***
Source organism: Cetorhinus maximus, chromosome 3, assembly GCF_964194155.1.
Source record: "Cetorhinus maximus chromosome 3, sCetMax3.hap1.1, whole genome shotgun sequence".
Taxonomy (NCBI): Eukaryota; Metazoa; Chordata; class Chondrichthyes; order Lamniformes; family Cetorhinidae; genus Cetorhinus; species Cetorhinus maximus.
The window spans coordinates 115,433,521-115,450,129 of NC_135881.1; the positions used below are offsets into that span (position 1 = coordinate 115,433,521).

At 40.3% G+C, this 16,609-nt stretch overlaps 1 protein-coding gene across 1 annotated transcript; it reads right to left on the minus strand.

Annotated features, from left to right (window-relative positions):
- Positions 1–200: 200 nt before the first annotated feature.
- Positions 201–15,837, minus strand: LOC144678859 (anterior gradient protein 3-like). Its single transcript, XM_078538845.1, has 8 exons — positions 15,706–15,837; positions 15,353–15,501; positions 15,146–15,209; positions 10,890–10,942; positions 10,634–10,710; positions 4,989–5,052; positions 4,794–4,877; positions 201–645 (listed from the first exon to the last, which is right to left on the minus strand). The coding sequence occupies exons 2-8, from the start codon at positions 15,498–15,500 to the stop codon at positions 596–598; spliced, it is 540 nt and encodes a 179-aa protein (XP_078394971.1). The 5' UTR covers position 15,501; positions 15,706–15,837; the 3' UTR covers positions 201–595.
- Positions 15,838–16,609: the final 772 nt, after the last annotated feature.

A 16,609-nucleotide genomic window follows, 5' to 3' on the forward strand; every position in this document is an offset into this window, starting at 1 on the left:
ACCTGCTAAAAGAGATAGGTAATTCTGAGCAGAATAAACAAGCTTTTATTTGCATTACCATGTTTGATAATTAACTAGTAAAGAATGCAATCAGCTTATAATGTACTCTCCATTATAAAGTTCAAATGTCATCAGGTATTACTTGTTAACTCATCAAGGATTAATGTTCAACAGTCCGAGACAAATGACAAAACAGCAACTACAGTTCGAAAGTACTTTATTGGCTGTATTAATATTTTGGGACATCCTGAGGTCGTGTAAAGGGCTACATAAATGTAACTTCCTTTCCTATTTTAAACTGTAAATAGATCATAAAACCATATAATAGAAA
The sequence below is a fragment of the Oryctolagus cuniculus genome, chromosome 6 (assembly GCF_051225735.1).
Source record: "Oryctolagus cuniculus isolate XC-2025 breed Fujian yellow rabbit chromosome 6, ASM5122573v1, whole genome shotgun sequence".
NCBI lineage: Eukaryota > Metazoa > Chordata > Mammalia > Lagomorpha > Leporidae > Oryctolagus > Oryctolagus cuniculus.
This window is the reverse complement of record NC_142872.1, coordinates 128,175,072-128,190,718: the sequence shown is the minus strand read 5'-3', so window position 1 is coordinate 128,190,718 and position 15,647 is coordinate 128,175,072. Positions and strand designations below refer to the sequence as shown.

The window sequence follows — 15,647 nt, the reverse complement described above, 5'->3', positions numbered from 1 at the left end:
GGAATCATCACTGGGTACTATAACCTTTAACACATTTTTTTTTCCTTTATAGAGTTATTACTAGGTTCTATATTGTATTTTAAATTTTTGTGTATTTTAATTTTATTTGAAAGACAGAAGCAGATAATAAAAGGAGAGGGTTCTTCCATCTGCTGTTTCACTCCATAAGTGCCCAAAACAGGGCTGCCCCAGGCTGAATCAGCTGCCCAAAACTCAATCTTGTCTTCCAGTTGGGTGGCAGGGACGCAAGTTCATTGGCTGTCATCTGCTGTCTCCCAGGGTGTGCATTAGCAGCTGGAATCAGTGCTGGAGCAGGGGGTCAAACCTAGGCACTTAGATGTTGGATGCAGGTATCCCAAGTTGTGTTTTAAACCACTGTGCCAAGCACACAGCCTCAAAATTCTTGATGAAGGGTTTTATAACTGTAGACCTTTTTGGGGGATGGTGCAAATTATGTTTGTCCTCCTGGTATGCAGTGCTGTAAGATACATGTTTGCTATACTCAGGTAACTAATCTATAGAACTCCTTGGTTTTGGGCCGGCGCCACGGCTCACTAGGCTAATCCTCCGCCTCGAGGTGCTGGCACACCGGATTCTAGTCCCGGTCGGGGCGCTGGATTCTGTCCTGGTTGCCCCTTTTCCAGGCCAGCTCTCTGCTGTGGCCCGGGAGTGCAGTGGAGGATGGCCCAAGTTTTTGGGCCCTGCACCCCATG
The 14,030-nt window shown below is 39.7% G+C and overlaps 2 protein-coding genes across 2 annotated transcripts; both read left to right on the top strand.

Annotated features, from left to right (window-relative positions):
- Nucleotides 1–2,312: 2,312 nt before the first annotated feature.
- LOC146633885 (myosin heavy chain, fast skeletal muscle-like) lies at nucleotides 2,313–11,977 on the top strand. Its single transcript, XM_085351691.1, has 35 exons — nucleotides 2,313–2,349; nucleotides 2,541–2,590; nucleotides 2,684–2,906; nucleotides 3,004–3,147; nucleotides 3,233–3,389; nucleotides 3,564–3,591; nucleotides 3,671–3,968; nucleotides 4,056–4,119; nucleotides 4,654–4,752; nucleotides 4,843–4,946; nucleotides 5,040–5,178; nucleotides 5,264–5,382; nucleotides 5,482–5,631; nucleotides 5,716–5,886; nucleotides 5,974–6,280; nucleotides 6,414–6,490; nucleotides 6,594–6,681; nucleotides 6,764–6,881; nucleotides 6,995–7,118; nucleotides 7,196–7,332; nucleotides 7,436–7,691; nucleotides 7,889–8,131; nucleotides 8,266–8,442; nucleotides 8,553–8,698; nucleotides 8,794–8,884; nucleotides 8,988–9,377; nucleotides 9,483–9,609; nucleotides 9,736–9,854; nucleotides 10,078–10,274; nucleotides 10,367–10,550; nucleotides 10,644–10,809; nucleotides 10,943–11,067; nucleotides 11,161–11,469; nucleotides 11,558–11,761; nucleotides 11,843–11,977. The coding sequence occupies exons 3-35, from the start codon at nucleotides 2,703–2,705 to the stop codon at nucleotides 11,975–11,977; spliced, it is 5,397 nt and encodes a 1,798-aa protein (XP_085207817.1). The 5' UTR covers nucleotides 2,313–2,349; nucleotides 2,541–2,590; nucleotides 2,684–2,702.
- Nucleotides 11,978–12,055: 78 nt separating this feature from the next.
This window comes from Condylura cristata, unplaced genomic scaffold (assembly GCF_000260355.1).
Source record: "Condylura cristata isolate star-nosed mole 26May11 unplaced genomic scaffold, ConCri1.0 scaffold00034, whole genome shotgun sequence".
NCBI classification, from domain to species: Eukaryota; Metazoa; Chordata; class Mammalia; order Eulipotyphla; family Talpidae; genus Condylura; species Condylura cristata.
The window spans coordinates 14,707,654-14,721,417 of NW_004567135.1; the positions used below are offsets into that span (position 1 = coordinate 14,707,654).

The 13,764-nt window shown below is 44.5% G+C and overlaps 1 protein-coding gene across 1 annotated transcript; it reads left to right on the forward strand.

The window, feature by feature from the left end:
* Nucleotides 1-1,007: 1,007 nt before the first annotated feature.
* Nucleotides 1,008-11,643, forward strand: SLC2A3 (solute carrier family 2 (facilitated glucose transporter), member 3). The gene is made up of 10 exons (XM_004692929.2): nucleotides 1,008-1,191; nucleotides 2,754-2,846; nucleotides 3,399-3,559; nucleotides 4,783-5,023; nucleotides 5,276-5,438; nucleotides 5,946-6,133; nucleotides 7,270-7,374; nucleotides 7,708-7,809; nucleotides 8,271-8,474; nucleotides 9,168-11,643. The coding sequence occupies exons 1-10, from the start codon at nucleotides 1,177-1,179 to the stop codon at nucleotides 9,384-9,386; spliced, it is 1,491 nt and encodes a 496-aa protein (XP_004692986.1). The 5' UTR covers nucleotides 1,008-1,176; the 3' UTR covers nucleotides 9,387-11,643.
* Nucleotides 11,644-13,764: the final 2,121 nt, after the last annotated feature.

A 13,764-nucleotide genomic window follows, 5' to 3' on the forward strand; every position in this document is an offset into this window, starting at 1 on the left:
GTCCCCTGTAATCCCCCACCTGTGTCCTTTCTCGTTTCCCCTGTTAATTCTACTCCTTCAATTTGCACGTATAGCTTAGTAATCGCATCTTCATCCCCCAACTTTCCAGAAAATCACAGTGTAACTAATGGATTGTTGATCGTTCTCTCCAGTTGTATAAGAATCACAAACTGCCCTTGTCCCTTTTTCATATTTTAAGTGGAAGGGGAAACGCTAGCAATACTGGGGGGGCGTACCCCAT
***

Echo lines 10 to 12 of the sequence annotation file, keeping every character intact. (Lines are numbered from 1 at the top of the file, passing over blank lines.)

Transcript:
A 16,609-nucleotide genomic window follows, 5' to 3' on the forward strand; every position in this document is an offset into this window, starting at 1 on the left:
ACCTGCTAAAAGAGATAGGTAATTCTGAGCAGAATAAACAAGCTTTTATTTGCATTACCATGTTTGATAATTAACTAGTAAAGAATGCAATCAGCTTATAATGTACTCTCCATTATAAAGTTCAAATGTCATCAGGTATTACTTGTTAACTCATCAAGGATTAATGTTCAACAGTCCGAGACAAATGACAAAACAGCAACTACAGTTCGAAAGTACTTTATTGGCTGTATTAATATTTTGGGACATCCTGAGGTCGTGTAAAGGGCTACATAAATGTAACTTCCTTTCCTATTTTAAACTGTAAATAGATCATAAAACCATATAATAGAAA
The sequence below is a fragment of the Oryctolagus cuniculus genome, chromosome 6 (assembly GCF_051225735.1).